Does your home feature once-beautiful hardwood floors that just need a little love?Or maybe you're hoping for a different finish or entirely different look?
Re-finishing or painting hardwood floors are great options for giving your space and the flooring some new life, but there are things to consider before starting either project:
1. Remove all furniture from the space
As great as it would be to be able to complete the project while just moving the furniture or storage around, unfortunately you will need a blank canvas to work with.
2. Complete any repairs
New finish and especially paint will make any damage or spaces between the boards much more obvious. Make sure you've inspected the flooring and allow for repair time before getting the project under way.
3. Clean the floor
In order for a new finish to adhere to an existing finish, any floor polish or wax on the existing finish must first be removed- as well as dirt, grime, grease, dust or soap film.
It's important to not clean the floor with hot, soapy water or harsh chemicals. Excess water can cause the wood to swell, the soap may leave a residue, and harsh chemicals can cause damage the finish. Make sure to use a hardwood floor cleaner designed to dissolve contaminants with dissolving the existing finish. Once clean, wipe the floor with a soft, dry cloth and allow the floor to dry. (You can use a fan to speed up the process.)
4. Gently scuff away the original finish
Since neither water-based nor oil-based finishes can form a chemical bond with a previous layer of smooth finish, use either a floor polisher or hand polisher with a synthetic pad, or an orbital sander with 180-grit sandpaper to lightly scuff the surface of the existing finish. Once the floor is scuffed, vacuum the dust to make sure none gets stuck under the new finish.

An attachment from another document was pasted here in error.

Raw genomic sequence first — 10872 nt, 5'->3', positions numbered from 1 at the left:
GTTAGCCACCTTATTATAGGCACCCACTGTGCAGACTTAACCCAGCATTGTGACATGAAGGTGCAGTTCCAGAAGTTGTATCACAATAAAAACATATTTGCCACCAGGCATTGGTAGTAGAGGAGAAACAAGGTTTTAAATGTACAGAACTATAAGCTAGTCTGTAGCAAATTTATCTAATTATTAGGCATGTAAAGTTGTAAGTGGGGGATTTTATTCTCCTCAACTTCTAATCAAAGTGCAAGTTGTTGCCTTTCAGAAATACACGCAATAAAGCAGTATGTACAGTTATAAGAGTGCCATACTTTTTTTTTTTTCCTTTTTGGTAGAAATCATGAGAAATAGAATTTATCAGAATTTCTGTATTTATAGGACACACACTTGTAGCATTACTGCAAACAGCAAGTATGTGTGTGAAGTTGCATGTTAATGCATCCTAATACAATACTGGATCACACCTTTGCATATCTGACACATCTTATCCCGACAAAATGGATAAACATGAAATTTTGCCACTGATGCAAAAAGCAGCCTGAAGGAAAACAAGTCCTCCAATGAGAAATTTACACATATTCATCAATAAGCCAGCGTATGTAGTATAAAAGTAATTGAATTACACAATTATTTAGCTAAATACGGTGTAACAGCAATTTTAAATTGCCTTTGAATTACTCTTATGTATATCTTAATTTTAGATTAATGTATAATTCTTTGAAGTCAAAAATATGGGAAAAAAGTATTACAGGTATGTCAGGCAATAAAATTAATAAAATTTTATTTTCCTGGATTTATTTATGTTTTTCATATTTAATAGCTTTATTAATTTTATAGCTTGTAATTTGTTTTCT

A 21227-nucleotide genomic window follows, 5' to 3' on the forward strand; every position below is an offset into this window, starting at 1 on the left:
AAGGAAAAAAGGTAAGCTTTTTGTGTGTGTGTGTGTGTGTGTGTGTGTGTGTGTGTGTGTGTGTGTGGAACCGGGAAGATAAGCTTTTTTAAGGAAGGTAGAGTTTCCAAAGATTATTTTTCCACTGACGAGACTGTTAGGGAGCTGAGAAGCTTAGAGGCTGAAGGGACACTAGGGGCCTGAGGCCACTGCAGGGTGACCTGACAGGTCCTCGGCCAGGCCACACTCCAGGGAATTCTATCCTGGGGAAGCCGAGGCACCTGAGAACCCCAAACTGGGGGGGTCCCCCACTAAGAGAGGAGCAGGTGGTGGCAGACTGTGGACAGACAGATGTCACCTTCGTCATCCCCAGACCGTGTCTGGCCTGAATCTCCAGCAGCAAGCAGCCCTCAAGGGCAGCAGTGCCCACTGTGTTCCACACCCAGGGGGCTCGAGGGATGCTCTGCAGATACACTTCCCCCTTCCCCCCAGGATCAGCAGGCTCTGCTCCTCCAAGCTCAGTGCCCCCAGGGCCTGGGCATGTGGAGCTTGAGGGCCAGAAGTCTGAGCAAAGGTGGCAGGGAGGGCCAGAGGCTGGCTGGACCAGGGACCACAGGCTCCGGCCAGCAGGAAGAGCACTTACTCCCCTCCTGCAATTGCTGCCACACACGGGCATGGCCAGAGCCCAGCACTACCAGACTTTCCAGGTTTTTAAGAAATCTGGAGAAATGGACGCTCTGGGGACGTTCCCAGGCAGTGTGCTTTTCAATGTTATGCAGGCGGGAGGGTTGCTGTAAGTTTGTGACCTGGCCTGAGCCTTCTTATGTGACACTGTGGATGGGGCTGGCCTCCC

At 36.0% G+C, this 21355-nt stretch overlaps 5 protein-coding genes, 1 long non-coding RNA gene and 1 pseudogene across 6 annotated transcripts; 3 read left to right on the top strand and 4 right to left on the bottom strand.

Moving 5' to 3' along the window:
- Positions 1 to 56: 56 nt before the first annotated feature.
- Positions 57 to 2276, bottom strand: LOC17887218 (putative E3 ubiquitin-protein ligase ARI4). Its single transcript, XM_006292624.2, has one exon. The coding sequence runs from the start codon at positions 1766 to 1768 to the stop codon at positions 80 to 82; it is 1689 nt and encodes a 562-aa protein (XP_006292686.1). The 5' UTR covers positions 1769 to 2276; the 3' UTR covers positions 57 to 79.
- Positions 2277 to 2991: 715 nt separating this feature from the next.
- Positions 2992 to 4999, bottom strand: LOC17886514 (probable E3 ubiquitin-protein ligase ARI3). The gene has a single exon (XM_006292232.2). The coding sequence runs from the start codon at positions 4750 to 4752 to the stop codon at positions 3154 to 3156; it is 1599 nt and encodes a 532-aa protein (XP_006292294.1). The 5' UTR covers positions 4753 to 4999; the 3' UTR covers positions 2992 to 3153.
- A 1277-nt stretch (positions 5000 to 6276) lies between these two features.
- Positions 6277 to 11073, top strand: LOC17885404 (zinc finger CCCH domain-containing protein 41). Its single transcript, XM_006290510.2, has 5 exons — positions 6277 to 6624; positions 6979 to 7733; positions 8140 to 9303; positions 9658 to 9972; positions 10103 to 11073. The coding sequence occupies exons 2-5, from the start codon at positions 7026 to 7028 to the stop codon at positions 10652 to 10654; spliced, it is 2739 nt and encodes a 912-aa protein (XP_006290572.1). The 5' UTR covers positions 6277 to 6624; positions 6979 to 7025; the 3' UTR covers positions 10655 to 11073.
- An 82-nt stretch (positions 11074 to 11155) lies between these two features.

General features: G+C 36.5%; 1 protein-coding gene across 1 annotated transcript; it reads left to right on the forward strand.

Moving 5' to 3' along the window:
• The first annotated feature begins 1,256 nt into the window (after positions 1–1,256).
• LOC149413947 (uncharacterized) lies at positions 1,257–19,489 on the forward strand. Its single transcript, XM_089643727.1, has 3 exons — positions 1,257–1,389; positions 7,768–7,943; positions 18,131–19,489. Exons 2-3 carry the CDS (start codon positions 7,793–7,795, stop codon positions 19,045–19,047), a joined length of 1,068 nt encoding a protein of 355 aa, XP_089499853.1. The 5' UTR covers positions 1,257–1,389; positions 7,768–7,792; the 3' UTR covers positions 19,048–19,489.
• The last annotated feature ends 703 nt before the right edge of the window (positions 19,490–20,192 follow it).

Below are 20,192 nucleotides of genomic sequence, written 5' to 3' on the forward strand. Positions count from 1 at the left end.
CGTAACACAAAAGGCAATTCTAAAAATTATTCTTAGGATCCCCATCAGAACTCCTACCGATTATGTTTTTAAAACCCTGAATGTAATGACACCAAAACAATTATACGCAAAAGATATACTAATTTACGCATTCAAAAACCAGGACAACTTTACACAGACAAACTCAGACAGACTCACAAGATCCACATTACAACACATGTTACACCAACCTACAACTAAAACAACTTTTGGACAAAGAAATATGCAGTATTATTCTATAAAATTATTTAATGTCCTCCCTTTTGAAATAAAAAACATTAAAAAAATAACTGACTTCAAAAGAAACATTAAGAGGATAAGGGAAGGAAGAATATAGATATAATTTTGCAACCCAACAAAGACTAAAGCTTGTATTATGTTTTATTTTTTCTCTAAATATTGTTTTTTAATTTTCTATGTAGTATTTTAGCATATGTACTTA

5. Apply new finish
Regardless of the type of finish you apply, remember that there is a difference between “dry time” and “cure time.” A finish may dry in a matter of minutes, but it will not achieve its maximum hardness until it has had time to cure, which can take approximately one week. Once dry, you can walk on the floor in stocking feet, but keep shoes and pets off it for an additional day. If possible, wait three days before bringing in rugs and furniture.
This project also requires some planning but not as much as re-finishing the floors.
1. Prepare the space
Again, you’ll need to move all the furniture out of the area, and make sure you can either sleep out of the house for a few days or completely air the house out during and after you've painted. Also keep in mind that it is better to complete this project when it is less likely to be humid. Extreme humidity may keep the paint tacky even after it has dried.
2. Pick your paint
For best results, find a standard oil-based porch and floor paint or oil-based enamel as they’ll stand up to foot traffic better than any other paint.
No matter which type of paint you choose (some types will have less fumes but will be less durable), consider wearing a face mask or respirator, and don't paint without having the windows open and ceiling fans running the whole time.
3. Prepare the floor
Use a square pad sander (or you can do it by hand) with 150-grit sandpaper to rough up the finish on the floor- just enough to remove the gloss from the finish. Once sanded, vacuum the dust and use a damp mop to do a final clean. Allow the floors to dry completely before proceeding.
4. First coat of paint
Using a brush or roller, apply a thin first coat of paint. A brush can give a smoother finish but using a roller will get the project done a little faster. Start around the outer edges with a brush and work your way towards the door with either a brush or roller. Allow this layer of paint to dry for 24-48 hours.
Once dry, lightly go over the floor with 220-grit sand paper to create a sleek surface, then vacuum the floor to remove the dust.
5. Second coat of paint
Apply a second coat of paint in the same way the first coat was applied. If necessary, apply a third coat and follow the same instructions. Within a few days, the floor will be ready to walk on but will take a few weeks before the paint is fully cured and the scent dissipates.
6. Seal the floor
If you've painted the floor in a high-traffic area, you can coat the finished floors with a clear polyurethane to protect the paint job.
Photo: Cleverly Inspired